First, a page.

The grazing has begun

Spring is a magical time of year for anyone who likes to be outside. Things are growing, babies are exploring, and life seems to be in overdrive. This is no exception when you are grazing.

You can see what the grass looks like before grazing and after.
You can see what the grass looks like before grazing and after.

Now that we are more or less done lambing (one late ewe left to go) and all the lambs are nibbling grass, it is time for everyone to get outside and have some fun. The sheep have had a taste of outside in their paddock, but it really isn’t the same as nice, juicy, lush spring grazing.

Last Friday was their first time out on “real” pasture after they had a good base of hay in their bellies. With sheep you don’t want to go and switch feed quickly – if your have four stomachs, a belly ache would be brutal.

All the ewes thought it was wonderful! The lambs just had a great time running up and down the strip of grass at top speed and then collapsed in a fuzzy, tired, and content heap.

Since last Friday we have been pulsing the sheep through the pasture quickly to get the most nutritious top parts of the grass as it is growing. Ideally this should be done quickly to begin establishing a staggered growth pattern for grazing into the summer and beyond. When we set up for grazing we always like to have a “base-camp”. This provides water and shade in an area closer than the barn. We think the sheep appreciate this – the lambs particularly seem to like it.

Lamb gangs hanging out.
Lamb gangs hanging out.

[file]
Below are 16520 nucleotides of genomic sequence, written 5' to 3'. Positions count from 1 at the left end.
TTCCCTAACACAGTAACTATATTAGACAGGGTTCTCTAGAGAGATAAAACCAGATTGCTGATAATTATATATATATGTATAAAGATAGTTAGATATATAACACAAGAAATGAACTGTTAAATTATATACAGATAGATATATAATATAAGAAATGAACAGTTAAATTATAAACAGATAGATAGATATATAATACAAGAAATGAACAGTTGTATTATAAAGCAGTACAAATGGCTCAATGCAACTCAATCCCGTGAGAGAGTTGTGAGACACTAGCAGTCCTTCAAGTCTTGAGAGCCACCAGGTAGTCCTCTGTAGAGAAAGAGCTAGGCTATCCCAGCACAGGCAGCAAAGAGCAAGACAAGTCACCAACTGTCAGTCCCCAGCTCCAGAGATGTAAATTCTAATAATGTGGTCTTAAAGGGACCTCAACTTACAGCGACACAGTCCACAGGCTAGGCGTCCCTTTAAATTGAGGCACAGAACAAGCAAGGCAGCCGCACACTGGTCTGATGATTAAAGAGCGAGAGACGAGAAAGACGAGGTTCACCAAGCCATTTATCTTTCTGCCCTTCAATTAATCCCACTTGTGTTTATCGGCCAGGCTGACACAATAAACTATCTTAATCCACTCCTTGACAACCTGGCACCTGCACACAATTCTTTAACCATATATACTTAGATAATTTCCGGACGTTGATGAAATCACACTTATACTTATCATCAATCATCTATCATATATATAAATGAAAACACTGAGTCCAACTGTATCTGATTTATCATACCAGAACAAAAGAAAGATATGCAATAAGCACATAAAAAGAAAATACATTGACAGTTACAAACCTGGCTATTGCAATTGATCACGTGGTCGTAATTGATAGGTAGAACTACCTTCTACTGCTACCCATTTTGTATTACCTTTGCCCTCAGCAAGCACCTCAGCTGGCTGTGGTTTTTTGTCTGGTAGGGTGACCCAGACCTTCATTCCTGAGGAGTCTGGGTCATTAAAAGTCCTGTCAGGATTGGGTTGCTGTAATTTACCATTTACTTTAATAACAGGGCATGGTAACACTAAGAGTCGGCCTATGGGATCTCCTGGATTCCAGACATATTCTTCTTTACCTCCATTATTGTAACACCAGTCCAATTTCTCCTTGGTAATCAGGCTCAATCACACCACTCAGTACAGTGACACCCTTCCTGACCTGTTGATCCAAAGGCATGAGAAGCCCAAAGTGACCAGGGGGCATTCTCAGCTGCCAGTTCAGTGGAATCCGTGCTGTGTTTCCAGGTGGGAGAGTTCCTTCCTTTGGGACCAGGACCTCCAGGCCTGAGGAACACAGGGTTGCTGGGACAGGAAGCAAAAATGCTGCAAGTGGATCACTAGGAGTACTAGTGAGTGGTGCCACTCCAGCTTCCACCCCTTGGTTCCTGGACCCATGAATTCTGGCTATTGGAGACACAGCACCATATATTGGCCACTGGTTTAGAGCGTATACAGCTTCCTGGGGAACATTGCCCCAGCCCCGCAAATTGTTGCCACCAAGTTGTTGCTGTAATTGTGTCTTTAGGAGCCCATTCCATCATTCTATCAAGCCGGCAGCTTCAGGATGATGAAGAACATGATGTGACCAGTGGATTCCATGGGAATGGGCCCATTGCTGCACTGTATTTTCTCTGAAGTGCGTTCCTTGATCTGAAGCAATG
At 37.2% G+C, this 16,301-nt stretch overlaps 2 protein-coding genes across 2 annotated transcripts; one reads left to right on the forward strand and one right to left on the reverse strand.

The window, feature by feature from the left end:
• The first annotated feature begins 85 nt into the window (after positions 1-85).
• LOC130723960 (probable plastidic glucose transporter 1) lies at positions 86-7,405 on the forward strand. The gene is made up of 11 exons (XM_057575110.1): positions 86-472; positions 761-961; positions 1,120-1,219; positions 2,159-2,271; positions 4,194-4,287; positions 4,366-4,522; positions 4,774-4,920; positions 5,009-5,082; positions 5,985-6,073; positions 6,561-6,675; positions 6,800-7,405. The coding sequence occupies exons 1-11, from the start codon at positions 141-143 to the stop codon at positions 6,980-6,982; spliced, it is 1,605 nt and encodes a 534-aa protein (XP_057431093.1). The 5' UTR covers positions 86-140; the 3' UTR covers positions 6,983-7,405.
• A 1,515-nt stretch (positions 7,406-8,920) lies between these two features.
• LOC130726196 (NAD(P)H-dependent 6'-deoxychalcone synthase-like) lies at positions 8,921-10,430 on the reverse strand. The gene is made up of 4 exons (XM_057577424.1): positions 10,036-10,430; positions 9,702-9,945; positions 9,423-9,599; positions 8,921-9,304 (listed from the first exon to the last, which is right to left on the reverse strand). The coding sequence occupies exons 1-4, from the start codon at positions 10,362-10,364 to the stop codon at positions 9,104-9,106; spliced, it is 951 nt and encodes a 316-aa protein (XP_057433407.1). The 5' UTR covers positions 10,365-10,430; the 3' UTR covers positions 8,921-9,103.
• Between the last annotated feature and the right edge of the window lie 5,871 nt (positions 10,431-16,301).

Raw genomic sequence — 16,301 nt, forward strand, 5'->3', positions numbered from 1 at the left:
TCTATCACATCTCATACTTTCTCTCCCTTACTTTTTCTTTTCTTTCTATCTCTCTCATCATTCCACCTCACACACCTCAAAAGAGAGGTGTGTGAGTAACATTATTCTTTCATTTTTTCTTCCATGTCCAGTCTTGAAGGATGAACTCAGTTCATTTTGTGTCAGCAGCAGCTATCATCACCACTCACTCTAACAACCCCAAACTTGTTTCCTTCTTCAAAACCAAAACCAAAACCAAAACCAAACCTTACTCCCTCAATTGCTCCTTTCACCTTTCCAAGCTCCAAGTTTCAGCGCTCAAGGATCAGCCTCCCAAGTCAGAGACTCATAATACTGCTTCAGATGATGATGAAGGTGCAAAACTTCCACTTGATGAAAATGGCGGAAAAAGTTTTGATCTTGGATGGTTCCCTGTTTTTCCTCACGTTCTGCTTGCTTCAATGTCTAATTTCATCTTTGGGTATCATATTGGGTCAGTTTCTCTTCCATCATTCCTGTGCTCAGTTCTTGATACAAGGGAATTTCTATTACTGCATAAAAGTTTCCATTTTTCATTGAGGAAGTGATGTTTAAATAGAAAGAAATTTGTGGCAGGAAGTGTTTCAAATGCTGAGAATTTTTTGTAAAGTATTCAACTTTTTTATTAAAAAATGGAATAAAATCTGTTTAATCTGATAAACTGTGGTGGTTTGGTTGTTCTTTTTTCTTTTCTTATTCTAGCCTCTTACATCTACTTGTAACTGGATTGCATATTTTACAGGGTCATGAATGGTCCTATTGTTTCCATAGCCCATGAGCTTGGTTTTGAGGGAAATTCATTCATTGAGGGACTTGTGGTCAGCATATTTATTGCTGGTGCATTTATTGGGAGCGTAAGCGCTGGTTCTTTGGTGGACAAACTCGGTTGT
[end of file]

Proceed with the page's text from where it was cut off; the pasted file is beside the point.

So far so good. The sheep are enjoying being outside and we now have enough fencing to set up 2-3 days worth of grazing at a time. It is also interesting to see what types of grasses and forbes grow where on the land, and how the soil differs from area to area- a lot to learn on a new piece of land.

Section of pasture for grazing. They are in each section for a day right now.
Section of pasture for grazing. They are in each section for a day right now.

All this fresh new growth is clock full of nutrition for both mums and babies. Lots protein for mums which in turn produce lots of milk for babies. OUr lambs tend to nurse for a long time. We prefer to let the ewes choose when they are weaned. It also makes it much easier we don’t have to keep everyone seperate.

With all the netting it also means that our livestock dogs, get a bit of a break.

Bob and Delilah having a break from guarding. THey are just hanging and playing.
Bob and Delilah having a break from guarding. THey are just hanging and playing.

 

More Lamb Photos

Spring Lambing!

And that means lambing – my favourite time of the year! So far we haven’t had too many lambs, but the ones we have had are darned cute. Out of the five so far, four are ewe lambs.

Our flock is heavily based on Shetland genetics (a.k.a. small sheep) we tend to have small lambs. But, we have some other breeds in our flock too. A little Romney, a little Finn/Gotland, and a lot of Blue Faced Leicester. These additions means that we should have tiny lambs, with fast growth rats, all on mama’s milk and grass. We will be watching their progress closely this year!